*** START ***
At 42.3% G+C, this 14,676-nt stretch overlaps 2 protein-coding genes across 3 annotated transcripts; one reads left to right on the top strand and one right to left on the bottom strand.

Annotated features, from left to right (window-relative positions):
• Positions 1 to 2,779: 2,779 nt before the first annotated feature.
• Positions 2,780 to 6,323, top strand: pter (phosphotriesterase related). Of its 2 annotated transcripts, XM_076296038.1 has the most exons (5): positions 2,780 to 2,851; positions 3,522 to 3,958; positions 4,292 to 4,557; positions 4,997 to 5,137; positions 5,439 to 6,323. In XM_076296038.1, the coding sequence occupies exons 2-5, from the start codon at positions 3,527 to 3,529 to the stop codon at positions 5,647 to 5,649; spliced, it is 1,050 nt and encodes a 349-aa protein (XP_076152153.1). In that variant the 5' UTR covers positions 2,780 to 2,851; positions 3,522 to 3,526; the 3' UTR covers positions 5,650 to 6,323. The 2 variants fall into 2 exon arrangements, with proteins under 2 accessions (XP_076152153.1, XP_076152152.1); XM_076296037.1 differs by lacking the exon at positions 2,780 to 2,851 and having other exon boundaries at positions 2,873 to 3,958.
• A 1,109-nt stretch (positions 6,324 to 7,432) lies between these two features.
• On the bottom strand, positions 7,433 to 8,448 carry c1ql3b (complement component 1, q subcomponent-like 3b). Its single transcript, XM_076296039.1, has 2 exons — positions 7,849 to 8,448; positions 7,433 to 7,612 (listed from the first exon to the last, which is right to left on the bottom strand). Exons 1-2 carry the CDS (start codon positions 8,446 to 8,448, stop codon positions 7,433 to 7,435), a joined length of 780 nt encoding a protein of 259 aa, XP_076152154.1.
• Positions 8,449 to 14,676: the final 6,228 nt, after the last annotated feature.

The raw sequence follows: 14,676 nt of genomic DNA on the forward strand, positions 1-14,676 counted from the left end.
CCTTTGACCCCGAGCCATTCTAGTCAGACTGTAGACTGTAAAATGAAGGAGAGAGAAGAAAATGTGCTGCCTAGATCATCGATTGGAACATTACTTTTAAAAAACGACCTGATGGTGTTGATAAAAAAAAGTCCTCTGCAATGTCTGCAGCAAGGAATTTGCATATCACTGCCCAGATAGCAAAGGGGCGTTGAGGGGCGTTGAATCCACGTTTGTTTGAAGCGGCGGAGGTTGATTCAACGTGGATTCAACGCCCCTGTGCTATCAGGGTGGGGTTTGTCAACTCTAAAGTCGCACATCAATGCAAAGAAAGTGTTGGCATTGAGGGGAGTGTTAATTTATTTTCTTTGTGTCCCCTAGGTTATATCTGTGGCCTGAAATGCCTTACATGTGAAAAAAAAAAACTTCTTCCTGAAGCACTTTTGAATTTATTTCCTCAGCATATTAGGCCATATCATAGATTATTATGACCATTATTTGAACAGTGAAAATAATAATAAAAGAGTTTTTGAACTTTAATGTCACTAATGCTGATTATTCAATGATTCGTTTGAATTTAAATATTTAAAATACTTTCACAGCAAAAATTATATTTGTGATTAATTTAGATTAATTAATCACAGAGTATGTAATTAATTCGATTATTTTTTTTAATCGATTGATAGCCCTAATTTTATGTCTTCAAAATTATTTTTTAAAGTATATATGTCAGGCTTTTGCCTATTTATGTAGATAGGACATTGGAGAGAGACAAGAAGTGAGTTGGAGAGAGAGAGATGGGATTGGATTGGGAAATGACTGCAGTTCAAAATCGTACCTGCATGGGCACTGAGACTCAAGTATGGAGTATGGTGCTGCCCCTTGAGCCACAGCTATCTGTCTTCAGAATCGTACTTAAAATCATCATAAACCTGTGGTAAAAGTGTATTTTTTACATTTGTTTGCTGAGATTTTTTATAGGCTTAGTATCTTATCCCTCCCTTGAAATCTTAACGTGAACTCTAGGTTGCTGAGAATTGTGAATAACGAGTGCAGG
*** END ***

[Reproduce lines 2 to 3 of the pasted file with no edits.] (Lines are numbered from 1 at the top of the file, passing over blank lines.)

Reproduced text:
Annotated features, from left to right (window-relative positions):
• Positions 1 to 2,779: 2,779 nt before the first annotated feature.